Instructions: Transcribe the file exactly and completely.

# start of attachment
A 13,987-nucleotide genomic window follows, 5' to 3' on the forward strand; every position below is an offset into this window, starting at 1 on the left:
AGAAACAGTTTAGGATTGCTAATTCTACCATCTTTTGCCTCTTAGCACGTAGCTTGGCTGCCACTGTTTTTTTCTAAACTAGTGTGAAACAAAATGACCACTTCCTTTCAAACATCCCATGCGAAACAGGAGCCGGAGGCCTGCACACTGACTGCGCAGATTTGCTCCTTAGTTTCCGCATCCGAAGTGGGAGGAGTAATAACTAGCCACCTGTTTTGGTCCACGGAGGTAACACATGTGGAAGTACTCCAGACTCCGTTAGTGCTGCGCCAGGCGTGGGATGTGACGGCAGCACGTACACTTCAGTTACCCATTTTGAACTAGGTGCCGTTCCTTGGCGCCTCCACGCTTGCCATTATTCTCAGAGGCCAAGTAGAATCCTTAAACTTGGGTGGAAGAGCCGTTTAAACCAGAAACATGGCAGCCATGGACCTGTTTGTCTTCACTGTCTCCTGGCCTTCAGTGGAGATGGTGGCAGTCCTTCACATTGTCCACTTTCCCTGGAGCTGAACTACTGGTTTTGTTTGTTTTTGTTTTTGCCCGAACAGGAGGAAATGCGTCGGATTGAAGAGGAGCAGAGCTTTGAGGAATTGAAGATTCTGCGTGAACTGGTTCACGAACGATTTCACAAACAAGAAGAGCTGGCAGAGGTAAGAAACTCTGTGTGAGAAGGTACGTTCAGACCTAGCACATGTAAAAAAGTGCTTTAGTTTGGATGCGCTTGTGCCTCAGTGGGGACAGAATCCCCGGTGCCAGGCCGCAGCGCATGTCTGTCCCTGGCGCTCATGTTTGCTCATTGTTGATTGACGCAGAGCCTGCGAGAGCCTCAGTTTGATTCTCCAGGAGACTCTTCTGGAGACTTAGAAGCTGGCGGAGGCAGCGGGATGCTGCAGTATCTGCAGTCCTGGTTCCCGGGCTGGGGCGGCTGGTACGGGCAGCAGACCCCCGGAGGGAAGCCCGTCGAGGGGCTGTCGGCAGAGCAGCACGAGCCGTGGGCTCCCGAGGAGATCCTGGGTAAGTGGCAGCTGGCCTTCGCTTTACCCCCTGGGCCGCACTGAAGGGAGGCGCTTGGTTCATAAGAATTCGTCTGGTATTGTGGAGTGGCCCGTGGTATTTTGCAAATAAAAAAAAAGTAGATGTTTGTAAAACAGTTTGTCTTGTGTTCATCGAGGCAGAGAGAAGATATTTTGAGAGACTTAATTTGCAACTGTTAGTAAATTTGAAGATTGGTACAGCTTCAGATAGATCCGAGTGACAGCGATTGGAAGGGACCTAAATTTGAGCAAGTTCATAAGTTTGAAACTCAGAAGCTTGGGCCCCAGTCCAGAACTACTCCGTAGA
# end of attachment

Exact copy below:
A 13,987-nucleotide genomic window follows, 5' to 3' on the forward strand; every position below is an offset into this window, starting at 1 on the left:
AGAAACAGTTTAGGATTGCTAATTCTACCATCTTTTGCCTCTTAGCACGTAGCTTGGCTGCCACTGTTTTTTTCTAAACTAGTGTGAAACAAAATGACCACTTCCTTTCAAACATCCCATGCGAAACAGGAGCCGGAGGCCTGCACACTGACTGCGCAGATTTGCTCCTTAGTTTCCGCATCCGAAGTGGGAGGAGTAATAACTAGCCACCTGTTTTGGTCCACGGAGGTAACACATGTGGAAGTACTCCAGACTCCGTTAGTGCTGCGCCAGGCGTGGGATGTGACGGCAGCACGTACACTTCAGTTACCCATTTTGAACTAGGTGCCGTTCCTTGGCGCCTCCACGCTTGCCATTATTCTCAGAGGCCAAGTAGAATCCTTAAACTTGGGTGGAAGAGCCGTTTAAACCAGAAACATGGCAGCCATGGACCTGTTTGTCTTCACTGTCTCCTGGCCTTCAGTGGAGATGGTGGCAGTCCTTCACATTGTCCACTTTCCCTGGAGCTGAACTACTGGTTTTGTTTGTTTTTGTTTTTGCCCGAACAGGAGGAAATGCGTCGGATTGAAGAGGAGCAGAGCTTTGAGGAATTGAAGATTCTGCGTGAACTGGTTCACGAACGATTTCACAAACAAGAAGAGCTGGCAGAGGTAAGAAACTCTGTGTGAGAAGGTACGTTCAGACCTAGCACATGTAAAAAAGTGCTTTAGTTTGGATGCGCTTGTGCCTCAGTGGGGACAGAATCCCCGGTGCCAGGCCGCAGCGCATGTCTGTCCCTGGCGCTCATGTTTGCTCATTGTTGATTGACGCAGAGCCTGCGAGAGCCTCAGTTTGATTCTCCAGGAGACTCTTCTGGAGACTTAGAAGCTGGCGGAGGCAGCGGGATGCTGCAGTATCTGCAGTCCTGGTTCCCGGGCTGGGGCGGCTGGTACGGGCAGCAGACCCCCGGAGGGAAGCCCGTCGAGGGGCTGTCGGCAGAGCAGCACGAGCCGTGGGCTCCCGAGGAGATCCTGGGTAAGTGGCAGCTGGCCTTCGCTTTACCCCCTGGGCCGCACTGAAGGGAGGCGCTTGGTTCATAAGAATTCGTCTGGTATTGTGGAGTGGCCCGTGGTATTTTGCAAATAAAAAAAAAGTAGATGTTTGTAAAACAGTTTGTCTTGTGTTCATCGAGGCAGAGAGAAGATATTTTGAGAGACTTAATTTGCAACTGTTAGTAAATTTGAAGATTGGTACAGCTTCAGATAGATCCGAGTGACAGCGATTGGAAGGGACCTAAATTTGAGCAAGTTCATAAGTTTGAAACTCAGAAGCTTGGGCCCCAGTCCAGAACTACTCCGTAGA